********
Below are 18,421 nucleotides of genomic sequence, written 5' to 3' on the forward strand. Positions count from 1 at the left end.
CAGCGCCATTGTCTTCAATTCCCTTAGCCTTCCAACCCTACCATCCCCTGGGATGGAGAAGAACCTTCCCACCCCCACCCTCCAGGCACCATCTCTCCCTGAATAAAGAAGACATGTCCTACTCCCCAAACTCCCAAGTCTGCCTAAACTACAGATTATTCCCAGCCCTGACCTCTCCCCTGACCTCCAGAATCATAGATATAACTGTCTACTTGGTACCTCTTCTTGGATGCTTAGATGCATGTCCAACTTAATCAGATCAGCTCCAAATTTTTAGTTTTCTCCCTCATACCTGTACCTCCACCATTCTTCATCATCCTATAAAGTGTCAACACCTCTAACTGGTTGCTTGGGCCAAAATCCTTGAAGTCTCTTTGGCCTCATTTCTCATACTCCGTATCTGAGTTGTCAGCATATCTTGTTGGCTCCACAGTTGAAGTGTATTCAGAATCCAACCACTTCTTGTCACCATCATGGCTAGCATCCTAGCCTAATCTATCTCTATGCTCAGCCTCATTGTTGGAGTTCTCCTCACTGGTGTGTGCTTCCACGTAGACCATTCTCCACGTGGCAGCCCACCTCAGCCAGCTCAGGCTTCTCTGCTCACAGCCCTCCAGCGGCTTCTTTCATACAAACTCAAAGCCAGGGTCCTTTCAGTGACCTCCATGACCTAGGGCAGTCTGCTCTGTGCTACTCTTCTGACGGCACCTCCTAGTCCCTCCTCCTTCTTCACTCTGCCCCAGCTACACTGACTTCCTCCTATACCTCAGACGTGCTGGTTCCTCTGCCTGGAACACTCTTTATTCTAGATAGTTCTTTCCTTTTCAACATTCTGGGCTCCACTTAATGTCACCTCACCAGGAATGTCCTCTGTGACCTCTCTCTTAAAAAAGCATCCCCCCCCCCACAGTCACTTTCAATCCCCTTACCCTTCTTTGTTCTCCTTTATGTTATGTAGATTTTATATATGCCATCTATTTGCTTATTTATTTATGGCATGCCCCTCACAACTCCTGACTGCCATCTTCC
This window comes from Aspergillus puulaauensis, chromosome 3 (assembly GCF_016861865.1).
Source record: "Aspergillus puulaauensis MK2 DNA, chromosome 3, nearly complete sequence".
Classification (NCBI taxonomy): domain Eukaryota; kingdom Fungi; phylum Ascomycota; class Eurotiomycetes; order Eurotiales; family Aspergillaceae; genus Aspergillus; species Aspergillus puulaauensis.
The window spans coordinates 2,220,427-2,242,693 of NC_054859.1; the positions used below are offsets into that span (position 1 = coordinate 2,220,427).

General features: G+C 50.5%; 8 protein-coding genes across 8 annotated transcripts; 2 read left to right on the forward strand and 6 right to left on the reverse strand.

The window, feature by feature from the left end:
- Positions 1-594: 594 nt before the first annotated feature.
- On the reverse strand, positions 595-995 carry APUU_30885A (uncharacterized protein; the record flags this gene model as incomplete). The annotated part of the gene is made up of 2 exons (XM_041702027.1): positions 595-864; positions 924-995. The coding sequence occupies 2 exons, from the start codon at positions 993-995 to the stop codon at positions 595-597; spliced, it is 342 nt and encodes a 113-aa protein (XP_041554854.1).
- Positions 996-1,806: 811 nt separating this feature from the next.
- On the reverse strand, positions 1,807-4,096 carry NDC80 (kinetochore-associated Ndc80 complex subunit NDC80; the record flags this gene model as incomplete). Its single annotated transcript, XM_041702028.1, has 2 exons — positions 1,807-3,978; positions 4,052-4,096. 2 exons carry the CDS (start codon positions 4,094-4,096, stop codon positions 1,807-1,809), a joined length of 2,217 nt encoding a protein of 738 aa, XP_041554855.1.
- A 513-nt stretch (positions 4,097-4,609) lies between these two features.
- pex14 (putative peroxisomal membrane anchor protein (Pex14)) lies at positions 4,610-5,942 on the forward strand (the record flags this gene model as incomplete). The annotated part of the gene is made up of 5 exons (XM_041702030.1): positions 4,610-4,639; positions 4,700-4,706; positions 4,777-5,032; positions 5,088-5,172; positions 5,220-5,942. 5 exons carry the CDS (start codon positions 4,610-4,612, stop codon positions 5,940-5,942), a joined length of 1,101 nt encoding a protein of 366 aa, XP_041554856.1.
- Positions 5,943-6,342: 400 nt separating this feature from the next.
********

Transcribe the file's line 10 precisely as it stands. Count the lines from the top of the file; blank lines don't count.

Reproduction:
- On the reverse strand, positions 595-995 carry APUU_30885A (uncharacterized protein; the record flags this gene model as incomplete). The annotated part of the gene is made up of 2 exons (XM_041702027.1): positions 595-864; positions 924-995. The coding sequence occupies 2 exons, from the start codon at positions 993-995 to the stop codon at positions 595-597; spliced, it is 342 nt and encodes a 113-aa protein (XP_041554854.1).